Twitter has introduced its latest efforts to monetize its popular micro-blogging platform,, with a new scheme called Promoted Accounts that will let companies pay to be included in Twitter’s “Who to Follow” lists.
The company also said it will phase out its @earlybird deal feed in favor of its promoted products platform.
Promoted Accounts builds on the company’s existing Promoted Tweets platform, which it introduced in April. With the new addition, companies could pay to be included in the “Who to Follow” suggestion lists Twitter displays to its users.
Like Promoted Tweets, Twitter would serve up relevant Promoted Accounts based on your Twitter activity and preferences.
Twitter did not have specific information about when Promoted Accounts would be rolling out.
Twitter chief operating officer Dick Costolo discussed Promoted Accounts during a Tuesday appearance at the Mixx advertising conference in New York. During his presentation, he also said Twitter would be phasing out its @earlybird deals feed.
“We’ve always said we’d experiment and move quickly. Twitter’s @earlybird account will no longer be tweeting offers,” she said via e-mail. “We’re taking the learnings from @earlybird, including feedback from users and businesses, and investing that knowledge into our Promoted Products platform to help businesses grow their audience and provide great offers and information to users.”
At the TechCrunch Disrupt conference, Jason Goldman, vice president of product at Twitter, said that EarlyBird and related programs were all part of the same advertising category.
“With all of our efforts, with Earlybird and with Promoted Trends, the advertising is the content. It has that engagement, the mental model for what we’re doing on the site,” Goldman said.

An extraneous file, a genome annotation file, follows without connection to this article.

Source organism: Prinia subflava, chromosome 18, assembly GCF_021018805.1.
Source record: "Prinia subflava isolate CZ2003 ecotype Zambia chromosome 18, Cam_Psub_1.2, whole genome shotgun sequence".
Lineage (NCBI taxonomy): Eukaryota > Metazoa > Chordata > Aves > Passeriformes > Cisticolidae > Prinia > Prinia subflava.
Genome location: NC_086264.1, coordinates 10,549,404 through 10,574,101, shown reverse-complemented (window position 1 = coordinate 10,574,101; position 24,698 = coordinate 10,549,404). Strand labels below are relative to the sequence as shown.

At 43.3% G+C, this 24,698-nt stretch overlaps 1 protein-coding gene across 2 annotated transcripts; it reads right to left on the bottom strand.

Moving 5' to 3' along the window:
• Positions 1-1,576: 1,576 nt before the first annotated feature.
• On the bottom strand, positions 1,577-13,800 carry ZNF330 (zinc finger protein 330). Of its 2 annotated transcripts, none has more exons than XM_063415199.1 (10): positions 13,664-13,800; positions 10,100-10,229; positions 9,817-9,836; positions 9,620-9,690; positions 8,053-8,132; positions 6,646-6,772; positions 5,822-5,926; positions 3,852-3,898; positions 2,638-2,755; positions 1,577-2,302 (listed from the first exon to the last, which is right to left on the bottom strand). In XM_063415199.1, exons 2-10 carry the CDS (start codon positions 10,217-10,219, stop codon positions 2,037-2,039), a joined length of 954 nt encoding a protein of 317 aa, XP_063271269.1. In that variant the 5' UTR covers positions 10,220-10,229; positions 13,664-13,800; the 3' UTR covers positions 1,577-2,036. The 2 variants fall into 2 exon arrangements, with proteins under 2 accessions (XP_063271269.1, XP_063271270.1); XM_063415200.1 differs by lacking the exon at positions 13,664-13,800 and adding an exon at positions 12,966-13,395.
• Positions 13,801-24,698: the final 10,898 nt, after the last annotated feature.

Twitter announced the ad-supported @EarlyBird Twitter feed in July. It was intended to highlight “special time-bound deals, sneak-peeks, and events” from advertisers. A week later, it launched its first deal in conjunction with Disney – a special deal on tickets for “The Sorcerer’s Apprentice.” Earlier this week, the program offered 25 percent off Moxsie apparel.
Twitter has been experimenting with a number of advertising options since the launch of Promoted Tweets in April. That offering inserts advertisers’ tweets into search results. It launched with partners like Best Buy and Starbucks, so if a user searched for either company via Twitter’s search functionality, Twitter would display tweets from Best Buy or Starbucks at the top of the results page.
In June, Twitter added Promoted Tweets to its list of trending topics. The bottom of the list – which features the most talked-about topics on the site at any given moment – included a link to an advertiser’s product – an upcoming movie or product release, for example.
A recent report in The Wall Street Journal suggested that Twitter is now fetching more than $100,000 for these Promoted Tweets.
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